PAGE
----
Free Music Philosophy, by Ram Samudrala.
- Record companies argue for more copyright power by saying they are
the support of the musicians.
This article shows
how record companies really treat musicians.
primer on the ethics of “Intellectual property”, by Ram Samudrala.
- Is Self-Interest Sufficient to
Organize an Free Economy? by Loyd Fueston.
- People, places, things and ideas by Kragen Sitaker
- The Libertarian Case
Against Intellectual Property Rights by Roderick T. Long
The Free Software Movement does not endorse Libertarianism, and
not agree entirely with that article. But it is useful for
one specific argument that is made in favor of proprietary software.
Free Software and the Death of Copyright
Electronic Community: Representations of Virtual Community in
Contemporary Business Discourse by Chris Werry.
- Does Studying
Economics Inhibit Cooperation? by Frank, Gilovich, and Regan.
Ethical Trading, and Free Software by Danny Yee.
- THE BALLAD OF DENNIS KARJALA:
A political comment in the form of a broadside ballad
by Timothy R. Phillips.
Collaborative ICT Development and Initiatives for Global
Prosperity by Robert J. Chassell
Competitive Advantages of Free Software by Alexandre Oliva.
- Patent grant under the GPL.
Concept of Copyright Fights for Internet Survival by John
Real Purpose of Copyright by John N. Berry III.
- Copyrighting Fire! (Humor) by Ian Clarke.
- The Future Brings “Infirmation Technology” by
- The Free Protocols
Foundation is an independent public forum, dedicated to the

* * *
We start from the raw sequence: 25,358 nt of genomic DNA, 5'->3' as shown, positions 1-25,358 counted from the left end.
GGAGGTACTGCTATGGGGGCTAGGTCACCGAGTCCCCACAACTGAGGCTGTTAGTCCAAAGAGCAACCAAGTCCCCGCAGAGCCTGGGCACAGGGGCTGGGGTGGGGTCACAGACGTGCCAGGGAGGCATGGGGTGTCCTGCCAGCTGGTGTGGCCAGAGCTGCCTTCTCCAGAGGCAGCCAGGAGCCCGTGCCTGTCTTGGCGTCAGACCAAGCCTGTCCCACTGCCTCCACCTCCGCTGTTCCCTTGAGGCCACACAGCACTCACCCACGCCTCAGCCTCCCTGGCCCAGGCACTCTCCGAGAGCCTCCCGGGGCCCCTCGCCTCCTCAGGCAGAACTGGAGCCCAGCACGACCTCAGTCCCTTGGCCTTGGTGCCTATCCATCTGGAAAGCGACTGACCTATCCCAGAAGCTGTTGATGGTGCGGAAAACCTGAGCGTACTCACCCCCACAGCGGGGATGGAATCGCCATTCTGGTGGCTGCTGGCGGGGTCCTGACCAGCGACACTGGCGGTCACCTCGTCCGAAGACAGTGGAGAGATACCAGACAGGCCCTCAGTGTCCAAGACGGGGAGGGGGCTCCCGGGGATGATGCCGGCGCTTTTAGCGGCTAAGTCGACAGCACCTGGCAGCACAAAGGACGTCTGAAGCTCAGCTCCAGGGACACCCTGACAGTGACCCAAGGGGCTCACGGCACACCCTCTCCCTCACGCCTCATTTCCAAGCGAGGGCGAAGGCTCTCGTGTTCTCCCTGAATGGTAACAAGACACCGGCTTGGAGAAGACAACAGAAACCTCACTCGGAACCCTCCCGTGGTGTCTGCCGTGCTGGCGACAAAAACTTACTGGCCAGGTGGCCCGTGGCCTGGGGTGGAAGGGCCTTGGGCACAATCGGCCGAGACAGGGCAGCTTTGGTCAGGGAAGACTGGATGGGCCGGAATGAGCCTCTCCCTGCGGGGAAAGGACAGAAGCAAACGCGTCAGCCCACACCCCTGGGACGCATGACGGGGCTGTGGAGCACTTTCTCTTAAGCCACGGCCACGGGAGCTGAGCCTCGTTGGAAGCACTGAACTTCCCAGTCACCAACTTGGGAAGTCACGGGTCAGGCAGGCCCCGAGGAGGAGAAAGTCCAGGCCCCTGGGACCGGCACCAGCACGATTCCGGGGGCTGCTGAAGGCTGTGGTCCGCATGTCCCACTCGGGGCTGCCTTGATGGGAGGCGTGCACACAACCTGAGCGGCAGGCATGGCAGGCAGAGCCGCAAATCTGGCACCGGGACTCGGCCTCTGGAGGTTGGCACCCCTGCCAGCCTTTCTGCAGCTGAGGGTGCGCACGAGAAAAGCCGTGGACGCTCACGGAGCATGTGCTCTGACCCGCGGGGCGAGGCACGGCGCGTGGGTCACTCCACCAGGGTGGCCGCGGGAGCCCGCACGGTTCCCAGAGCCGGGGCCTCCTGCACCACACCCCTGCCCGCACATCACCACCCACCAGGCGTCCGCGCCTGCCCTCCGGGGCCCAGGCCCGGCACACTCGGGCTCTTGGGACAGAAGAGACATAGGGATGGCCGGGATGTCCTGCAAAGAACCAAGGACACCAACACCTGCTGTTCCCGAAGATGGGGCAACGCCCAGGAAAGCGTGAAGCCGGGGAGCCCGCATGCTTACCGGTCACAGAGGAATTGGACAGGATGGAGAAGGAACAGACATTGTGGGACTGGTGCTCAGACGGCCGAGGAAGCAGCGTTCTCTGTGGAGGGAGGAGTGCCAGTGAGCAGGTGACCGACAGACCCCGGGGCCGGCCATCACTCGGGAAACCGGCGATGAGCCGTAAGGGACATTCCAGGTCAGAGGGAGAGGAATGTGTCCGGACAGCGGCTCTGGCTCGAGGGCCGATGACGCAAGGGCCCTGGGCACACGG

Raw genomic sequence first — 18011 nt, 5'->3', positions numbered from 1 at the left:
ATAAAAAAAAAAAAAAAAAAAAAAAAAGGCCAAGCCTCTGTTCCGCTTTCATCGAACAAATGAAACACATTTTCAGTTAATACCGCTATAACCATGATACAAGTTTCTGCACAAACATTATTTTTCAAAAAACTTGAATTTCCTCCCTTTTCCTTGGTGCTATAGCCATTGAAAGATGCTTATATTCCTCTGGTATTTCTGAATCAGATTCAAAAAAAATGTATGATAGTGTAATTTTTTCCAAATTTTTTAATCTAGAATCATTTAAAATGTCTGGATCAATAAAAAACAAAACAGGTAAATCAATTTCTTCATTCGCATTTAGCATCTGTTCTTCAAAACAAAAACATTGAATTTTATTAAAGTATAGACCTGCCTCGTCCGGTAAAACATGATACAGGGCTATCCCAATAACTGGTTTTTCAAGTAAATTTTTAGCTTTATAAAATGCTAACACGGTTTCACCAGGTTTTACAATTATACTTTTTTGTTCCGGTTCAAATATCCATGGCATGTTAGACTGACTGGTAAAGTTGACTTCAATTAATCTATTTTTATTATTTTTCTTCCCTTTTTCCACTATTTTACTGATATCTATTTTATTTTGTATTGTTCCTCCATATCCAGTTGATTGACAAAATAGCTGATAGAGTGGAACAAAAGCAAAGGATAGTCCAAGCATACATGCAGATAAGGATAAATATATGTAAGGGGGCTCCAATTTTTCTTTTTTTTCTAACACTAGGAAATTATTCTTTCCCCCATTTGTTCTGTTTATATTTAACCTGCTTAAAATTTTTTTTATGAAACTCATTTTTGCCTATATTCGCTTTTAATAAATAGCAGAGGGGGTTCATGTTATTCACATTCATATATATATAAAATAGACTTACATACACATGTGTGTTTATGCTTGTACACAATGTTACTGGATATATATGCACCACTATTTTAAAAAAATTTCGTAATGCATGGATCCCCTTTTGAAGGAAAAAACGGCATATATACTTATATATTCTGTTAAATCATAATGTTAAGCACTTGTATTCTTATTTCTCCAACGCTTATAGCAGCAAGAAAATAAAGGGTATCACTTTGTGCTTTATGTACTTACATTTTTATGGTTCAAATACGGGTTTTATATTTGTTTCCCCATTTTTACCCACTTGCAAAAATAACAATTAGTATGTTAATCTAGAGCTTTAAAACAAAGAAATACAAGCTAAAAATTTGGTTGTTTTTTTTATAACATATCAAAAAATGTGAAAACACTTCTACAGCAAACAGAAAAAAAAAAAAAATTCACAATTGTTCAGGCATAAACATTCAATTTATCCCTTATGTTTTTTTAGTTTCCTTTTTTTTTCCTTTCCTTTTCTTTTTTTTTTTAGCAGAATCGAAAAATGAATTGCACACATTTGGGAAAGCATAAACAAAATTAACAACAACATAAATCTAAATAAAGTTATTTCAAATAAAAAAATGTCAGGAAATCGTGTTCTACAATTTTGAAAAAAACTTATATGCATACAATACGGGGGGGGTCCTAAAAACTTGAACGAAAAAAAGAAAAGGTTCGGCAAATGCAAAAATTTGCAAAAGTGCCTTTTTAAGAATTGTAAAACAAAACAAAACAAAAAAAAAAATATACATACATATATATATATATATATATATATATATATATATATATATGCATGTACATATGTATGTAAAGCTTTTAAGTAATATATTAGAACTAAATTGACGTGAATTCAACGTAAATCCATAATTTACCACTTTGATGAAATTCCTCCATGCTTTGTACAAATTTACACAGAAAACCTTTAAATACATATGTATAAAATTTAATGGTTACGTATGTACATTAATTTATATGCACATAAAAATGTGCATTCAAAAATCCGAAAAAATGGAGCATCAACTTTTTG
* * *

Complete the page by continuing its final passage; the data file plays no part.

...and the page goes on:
support of patent-free protocols.
- Software Libre and Commercial Viability by Alessandro Rubini
Information liberation by Brian Martin. We urge people to avoid
using the term intellectual
property and to instead speak about copyrights, patents, and/or
- Seat Sale, a
satire about copyright.
- A gallery
of examples demonstrating how outrageous and absurd the Digital
Millennium Copyright Act is.
- A book review of
- Piecepack is a set of
boardgame pieces which everyone is free to use in creating or playing
various types of games.
- Eastern Gianozia has put together a tongue-in-cheek
look at Software Patents and DRM.
- Free Software and Scouting
- Patents Are An Economic Absurdity: This article adopts as a premise the popular view that free trade is desirable. We don't always agree - beyond a certain point, free trade gives businesses too much power, allowing them to intimidate democracy. But that is a different matter.
- In Defense of Napster and Against the Second Homesteading Rule
- Against Intellectual Property, Spring 2001, Journal of Libertarian Studies (PDF)
A Comparative Ethical Assessment of Free Software Licensing Schemes
by Samir Chopra and Scott Dexter
- The SIM.ONE
hardware project has created free (as in freedom)
computer design specifications.
- Not available online, but as early as 1960 Bernard Galler wrote a
letter to the editor of the Communications of the ACM (vol.3, no.4,
pp.A12-A13), saying in part (mentioning price, but clearly implying
(Thanks to Nelson Beebe for the reference.)
… it is clear that what is being
charged for is the development of the program, and
while I am particularly unhappy that it comes from a
university, I believe it is damaging to the whole
profession. There isn't a 704 installation that hasn't
directly benefited from the free exchange of programs
made possible by the distribution facilities of SHARE.
If we start to sell our programs, this will set very
Links to more philosophy articles